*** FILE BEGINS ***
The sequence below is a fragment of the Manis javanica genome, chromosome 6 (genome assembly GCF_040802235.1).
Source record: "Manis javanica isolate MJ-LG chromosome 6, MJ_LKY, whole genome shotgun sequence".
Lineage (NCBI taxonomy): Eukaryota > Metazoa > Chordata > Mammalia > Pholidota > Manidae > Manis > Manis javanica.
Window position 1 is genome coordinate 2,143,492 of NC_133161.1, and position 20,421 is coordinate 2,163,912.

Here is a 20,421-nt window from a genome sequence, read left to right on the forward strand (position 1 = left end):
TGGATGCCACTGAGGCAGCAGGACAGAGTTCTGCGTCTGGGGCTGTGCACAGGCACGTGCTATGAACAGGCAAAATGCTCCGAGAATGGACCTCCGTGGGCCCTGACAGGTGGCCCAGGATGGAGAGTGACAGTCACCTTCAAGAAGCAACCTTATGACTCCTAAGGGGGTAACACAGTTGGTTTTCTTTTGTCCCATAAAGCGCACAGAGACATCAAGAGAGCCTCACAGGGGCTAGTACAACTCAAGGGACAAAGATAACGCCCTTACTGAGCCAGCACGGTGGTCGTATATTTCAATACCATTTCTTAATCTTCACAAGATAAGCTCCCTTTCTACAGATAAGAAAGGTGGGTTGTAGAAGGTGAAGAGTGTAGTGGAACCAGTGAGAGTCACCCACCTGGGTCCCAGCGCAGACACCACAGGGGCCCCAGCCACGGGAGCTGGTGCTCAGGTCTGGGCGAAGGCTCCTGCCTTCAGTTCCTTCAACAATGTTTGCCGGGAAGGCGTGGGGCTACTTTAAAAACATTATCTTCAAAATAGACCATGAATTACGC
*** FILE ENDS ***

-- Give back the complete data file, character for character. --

The sequence below is a fragment of the Manis javanica genome, chromosome 6 (genome assembly GCF_040802235.1).
Source record: "Manis javanica isolate MJ-LG chromosome 6, MJ_LKY, whole genome shotgun sequence".
Lineage (NCBI taxonomy): Eukaryota > Metazoa > Chordata > Mammalia > Pholidota > Manidae > Manis > Manis javanica.
Window position 1 is genome coordinate 2,143,492 of NC_133161.1, and position 20,421 is coordinate 2,163,912.

Here is a 20,421-nt window from a genome sequence, read left to right on the forward strand (position 1 = left end):
TGGATGCCACTGAGGCAGCAGGACAGAGTTCTGCGTCTGGGGCTGTGCACAGGCACGTGCTATGAACAGGCAAAATGCTCCGAGAATGGACCTCCGTGGGCCCTGACAGGTGGCCCAGGATGGAGAGTGACAGTCACCTTCAAGAAGCAACCTTATGACTCCTAAGGGGGTAACACAGTTGGTTTTCTTTTGTCCCATAAAGCGCACAGAGACATCAAGAGAGCCTCACAGGGGCTAGTACAACTCAAGGGACAAAGATAACGCCCTTACTGAGCCAGCACGGTGGTCGTATATTTCAATACCATTTCTTAATCTTCACAAGATAAGCTCCCTTTCTACAGATAAGAAAGGTGGGTTGTAGAAGGTGAAGAGTGTAGTGGAACCAGTGAGAGTCACCCACCTGGGTCCCAGCGCAGACACCACAGGGGCCCCAGCCACGGGAGCTGGTGCTCAGGTCTGGGCGAAGGCTCCTGCCTTCAGTTCCTTCAACAATGTTTGCCGGGAAGGCGTGGGGCTACTTTAAAAACATTATCTTCAAAATAGACCATGAATTACGC